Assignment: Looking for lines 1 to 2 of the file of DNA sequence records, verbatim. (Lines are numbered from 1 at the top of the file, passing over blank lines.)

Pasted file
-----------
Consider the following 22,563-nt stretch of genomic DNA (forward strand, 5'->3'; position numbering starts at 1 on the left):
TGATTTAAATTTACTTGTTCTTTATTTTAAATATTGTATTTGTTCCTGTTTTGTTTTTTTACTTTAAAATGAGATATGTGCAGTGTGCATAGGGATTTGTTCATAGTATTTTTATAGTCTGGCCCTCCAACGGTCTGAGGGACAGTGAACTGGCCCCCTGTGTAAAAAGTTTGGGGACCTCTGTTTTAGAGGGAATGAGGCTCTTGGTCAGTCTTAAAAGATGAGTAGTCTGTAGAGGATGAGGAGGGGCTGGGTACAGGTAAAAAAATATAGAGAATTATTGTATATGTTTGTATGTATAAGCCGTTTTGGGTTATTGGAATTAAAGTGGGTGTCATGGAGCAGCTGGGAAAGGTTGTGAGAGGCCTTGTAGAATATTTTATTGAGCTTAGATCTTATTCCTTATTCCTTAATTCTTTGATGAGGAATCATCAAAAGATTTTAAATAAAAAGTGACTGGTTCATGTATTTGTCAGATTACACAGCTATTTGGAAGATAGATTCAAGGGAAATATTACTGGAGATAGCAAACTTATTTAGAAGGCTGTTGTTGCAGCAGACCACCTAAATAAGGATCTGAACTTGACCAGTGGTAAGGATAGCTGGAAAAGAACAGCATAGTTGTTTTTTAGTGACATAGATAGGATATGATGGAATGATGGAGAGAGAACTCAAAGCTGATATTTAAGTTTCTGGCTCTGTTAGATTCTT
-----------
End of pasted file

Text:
Consider the following 22,563-nt stretch of genomic DNA (forward strand, 5'->3'; position numbering starts at 1 on the left):
TGATTTAAATTTACTTGTTCTTTATTTTAAATATTGTATTTGTTCCTGTTTTGTTTTTTTACTTTAAAATGAGATATGTGCAGTGTGCATAGGGATTTGTTCATAGTATTTTTATAGTCTGGCCCTCCAACGGTCTGAGGGACAGTGAACTGGCCCCCTGTGTAAAAAGTTTGGGGACCTCTGTTTTAGAGGGAATGAGGCTCTTGGTCAGTCTTAAAAGATGAGTAGTCTGTAGAGGATGAGGAGGGGCTGGGTACAGGTAAAAAAATATAGAGAATTATTGTATATGTTTGTATGTATAAGCCGTTTTGGGTTATTGGAATTAAAGTGGGTGTCATGGAGCAGCTGGGAAAGGTTGTGAGAGGCCTTGTAGAATATTTTATTGAGCTTAGATCTTATTCCTTATTCCTTAATTCTTTGATGAGGAATCATCAAAAGATTTTAAATAAAAAGTGACTGGTTCATGTATTTGTCAGATTACACAGCTATTTGGAAGATAGATTCAAGGGAAATATTACTGGAGATAGCAAACTTATTTAGAAGGCTGTTGTTGCAGCAGACCACCTAAATAAGGATCTGAACTTGACCAGTGGTAAGGATAGCTGGAAAAGAACAGCATAGTTGTTTTTTAGTGACATAGATAGGATATGATGGAATGATGGAGAGAGAACTCAAAGCTGATATTTAAGTTTCTGGCTCTGTTAGATTCTT